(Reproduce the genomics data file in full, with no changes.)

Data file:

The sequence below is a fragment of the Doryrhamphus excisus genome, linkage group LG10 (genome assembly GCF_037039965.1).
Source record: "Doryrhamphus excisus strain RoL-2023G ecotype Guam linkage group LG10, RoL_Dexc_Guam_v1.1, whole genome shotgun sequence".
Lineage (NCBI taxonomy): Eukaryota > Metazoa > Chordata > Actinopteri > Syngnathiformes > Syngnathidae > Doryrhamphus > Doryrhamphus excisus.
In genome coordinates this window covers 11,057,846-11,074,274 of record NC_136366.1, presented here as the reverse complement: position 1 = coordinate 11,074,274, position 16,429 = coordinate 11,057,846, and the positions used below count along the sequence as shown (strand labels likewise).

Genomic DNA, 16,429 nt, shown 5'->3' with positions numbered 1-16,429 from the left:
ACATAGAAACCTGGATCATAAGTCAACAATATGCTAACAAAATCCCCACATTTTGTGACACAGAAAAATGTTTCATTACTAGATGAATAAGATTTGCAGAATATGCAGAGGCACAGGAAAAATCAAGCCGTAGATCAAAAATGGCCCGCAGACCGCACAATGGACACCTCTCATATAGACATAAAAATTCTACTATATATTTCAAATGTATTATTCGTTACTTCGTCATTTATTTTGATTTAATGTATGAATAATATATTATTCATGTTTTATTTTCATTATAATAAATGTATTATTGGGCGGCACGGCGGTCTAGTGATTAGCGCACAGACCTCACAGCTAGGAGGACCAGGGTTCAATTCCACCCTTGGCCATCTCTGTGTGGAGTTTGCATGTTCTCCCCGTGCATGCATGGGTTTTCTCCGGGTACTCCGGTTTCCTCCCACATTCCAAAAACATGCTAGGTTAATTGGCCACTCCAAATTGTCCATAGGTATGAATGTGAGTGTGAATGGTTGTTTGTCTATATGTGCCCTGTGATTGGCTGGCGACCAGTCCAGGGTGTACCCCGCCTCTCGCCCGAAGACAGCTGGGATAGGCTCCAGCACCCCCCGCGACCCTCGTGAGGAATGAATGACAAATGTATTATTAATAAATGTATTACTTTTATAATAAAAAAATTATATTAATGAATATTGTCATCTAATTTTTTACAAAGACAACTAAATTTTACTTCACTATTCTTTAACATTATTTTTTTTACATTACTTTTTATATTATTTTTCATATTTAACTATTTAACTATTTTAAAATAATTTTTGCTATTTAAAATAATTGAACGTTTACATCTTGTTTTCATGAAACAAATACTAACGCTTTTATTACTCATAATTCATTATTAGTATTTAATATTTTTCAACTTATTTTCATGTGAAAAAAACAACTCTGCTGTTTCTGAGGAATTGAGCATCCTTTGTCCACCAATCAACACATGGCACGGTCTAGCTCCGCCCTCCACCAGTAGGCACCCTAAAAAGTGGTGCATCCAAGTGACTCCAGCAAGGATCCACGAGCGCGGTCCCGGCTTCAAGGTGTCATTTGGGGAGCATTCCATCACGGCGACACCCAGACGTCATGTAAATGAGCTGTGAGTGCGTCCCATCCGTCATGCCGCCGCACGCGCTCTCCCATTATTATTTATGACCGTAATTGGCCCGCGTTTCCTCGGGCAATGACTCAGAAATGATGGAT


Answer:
The sequence below is a fragment of the Doryrhamphus excisus genome, linkage group LG10 (genome assembly GCF_037039965.1).
Source record: "Doryrhamphus excisus strain RoL-2023G ecotype Guam linkage group LG10, RoL_Dexc_Guam_v1.1, whole genome shotgun sequence".
Lineage (NCBI taxonomy): Eukaryota > Metazoa > Chordata > Actinopteri > Syngnathiformes > Syngnathidae > Doryrhamphus > Doryrhamphus excisus.
In genome coordinates this window covers 11,057,846-11,074,274 of record NC_136366.1, presented here as the reverse complement: position 1 = coordinate 11,074,274, position 16,429 = coordinate 11,057,846, and the positions used below count along the sequence as shown (strand labels likewise).

Genomic DNA, 16,429 nt, shown 5'->3' with positions numbered 1-16,429 from the left:
ACATAGAAACCTGGATCATAAGTCAACAATATGCTAACAAAATCCCCACATTTTGTGACACAGAAAAATGTTTCATTACTAGATGAATAAGATTTGCAGAATATGCAGAGGCACAGGAAAAATCAAGCCGTAGATCAAAAATGGCCCGCAGACCGCACAATGGACACCTCTCATATAGACATAAAAATTCTACTATATATTTCAAATGTATTATTCGTTACTTCGTCATTTATTTTGATTTAATGTATGAATAATATATTATTCATGTTTTATTTTCATTATAATAAATGTATTATTGGGCGGCACGGCGGTCTAGTGATTAGCGCACAGACCTCACAGCTAGGAGGACCAGGGTTCAATTCCACCCTTGGCCATCTCTGTGTGGAGTTTGCATGTTCTCCCCGTGCATGCATGGGTTTTCTCCGGGTACTCCGGTTTCCTCCCACATTCCAAAAACATGCTAGGTTAATTGGCCACTCCAAATTGTCCATAGGTATGAATGTGAGTGTGAATGGTTGTTTGTCTATATGTGCCCTGTGATTGGCTGGCGACCAGTCCAGGGTGTACCCCGCCTCTCGCCCGAAGACAGCTGGGATAGGCTCCAGCACCCCCCGCGACCCTCGTGAGGAATGAATGACAAATGTATTATTAATAAATGTATTACTTTTATAATAAAAAAATTATATTAATGAATATTGTCATCTAATTTTTTACAAAGACAACTAAATTTTACTTCACTATTCTTTAACATTATTTTTTTTACATTACTTTTTATATTATTTTTCATATTTAACTATTTAACTATTTTAAAATAATTTTTGCTATTTAAAATAATTGAACGTTTACATCTTGTTTTCATGAAACAAATACTAACGCTTTTATTACTCATAATTCATTATTAGTATTTAATATTTTTCAACTTATTTTCATGTGAAAAAAACAACTCTGCTGTTTCTGAGGAATTGAGCATCCTTTGTCCACCAATCAACACATGGCACGGTCTAGCTCCGCCCTCCACCAGTAGGCACCCTAAAAAGTGGTGCATCCAAGTGACTCCAGCAAGGATCCACGAGCGCGGTCCCGGCTTCAAGGTGTCATTTGGGGAGCATTCCATCACGGCGACACCCAGACGTCATGTAAATGAGCTGTGAGTGCGTCCCATCCGTCATGCCGCCGCACGCGCTCTCCCATTATTATTTATGACCGTAATTGGCCCGCGTTTCCTCGGGCAATGACTCAGAAATGATGGAT